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Newsflash uses high-frequency light to transmit data from iPad to smartphone, we go hands-on (video)

Zach Honig
April 24, 2012
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MIT's Media Lab is chock-full of cutting-edge tech projects that researchers create, then often license to manufacturers and developers. One such project is called Newsflash, and uses high-frequency red and green light to transmit data to the built-in camera on a receiving device -- in this case Samsung's Epic 4G. The concept is certainly familiar, and functions in much the same way as a QR code, generating flashing light that's invisible to the human eye instead of a cumbersome 2D square. In the Media Lab's implementation, an iPad is used to display a static news page with flashing colored bands at the top, representing just a few vertical pixels on the LCD.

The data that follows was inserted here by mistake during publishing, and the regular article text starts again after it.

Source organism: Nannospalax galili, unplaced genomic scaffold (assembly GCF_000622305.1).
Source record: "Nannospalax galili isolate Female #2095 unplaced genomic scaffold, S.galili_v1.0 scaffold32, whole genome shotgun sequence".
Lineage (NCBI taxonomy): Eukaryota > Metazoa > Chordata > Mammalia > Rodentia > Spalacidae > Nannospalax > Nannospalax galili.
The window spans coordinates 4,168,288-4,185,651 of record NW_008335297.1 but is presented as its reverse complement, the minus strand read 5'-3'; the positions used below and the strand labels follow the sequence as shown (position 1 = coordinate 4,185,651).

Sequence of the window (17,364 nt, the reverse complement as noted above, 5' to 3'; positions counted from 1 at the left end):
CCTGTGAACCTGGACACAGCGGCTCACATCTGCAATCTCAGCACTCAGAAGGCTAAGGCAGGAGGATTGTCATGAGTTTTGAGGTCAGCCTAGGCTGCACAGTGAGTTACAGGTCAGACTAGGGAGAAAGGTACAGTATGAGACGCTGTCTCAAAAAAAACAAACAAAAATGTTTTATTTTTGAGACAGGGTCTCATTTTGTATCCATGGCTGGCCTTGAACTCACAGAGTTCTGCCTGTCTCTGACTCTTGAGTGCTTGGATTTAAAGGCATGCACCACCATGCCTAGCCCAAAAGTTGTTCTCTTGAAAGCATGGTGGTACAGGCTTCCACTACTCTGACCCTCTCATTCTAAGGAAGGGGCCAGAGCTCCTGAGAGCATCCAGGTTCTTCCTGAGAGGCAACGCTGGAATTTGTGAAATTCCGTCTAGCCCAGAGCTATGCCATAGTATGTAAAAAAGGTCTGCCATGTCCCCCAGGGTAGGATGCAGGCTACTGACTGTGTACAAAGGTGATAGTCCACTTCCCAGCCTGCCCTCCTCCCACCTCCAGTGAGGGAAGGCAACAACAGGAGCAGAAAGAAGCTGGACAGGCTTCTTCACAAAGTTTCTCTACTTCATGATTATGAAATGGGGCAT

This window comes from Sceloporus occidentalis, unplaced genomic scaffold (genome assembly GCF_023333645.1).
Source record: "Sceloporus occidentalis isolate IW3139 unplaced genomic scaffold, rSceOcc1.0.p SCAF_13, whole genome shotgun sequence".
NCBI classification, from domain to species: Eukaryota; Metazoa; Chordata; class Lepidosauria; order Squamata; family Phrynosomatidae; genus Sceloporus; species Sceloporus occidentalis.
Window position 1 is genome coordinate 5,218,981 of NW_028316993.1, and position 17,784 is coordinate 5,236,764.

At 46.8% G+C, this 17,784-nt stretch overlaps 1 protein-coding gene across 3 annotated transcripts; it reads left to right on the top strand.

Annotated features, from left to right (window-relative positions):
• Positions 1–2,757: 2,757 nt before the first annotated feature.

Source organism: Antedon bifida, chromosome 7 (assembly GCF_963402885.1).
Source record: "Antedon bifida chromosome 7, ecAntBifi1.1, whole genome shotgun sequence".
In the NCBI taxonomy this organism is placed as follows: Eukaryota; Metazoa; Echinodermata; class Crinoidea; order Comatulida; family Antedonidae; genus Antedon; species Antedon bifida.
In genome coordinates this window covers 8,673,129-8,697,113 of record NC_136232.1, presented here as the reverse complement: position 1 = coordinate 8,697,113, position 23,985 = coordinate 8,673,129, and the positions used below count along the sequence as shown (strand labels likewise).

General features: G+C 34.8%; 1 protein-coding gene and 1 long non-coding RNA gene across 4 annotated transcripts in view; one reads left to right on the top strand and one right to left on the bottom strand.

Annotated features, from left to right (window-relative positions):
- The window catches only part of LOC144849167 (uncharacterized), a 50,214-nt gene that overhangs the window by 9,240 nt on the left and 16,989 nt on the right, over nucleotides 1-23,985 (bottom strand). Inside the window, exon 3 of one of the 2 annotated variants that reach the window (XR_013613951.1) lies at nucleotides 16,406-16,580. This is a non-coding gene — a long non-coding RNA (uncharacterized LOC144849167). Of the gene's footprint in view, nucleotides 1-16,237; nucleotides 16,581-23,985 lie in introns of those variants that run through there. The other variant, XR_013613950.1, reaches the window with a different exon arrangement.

As the device presents the standard touch experience you're already familiar with, it also broadcasts data that can be read by any camera, but flashes too quickly to be distracting or even noticeable to the naked eye. A NewsFlash app then interprets those flashes and displays a webpage as instructed -- either a mobile version with the same content, or a translation of foreign websites. As with most MediaLab projects, Newsflash is simply a concept at this point, but it could one day make its way to your devices. Jump past the break to see it in action.

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Update: At the Newsflash team's request, we've replaced our hands-on video with the updated version you'll find below.

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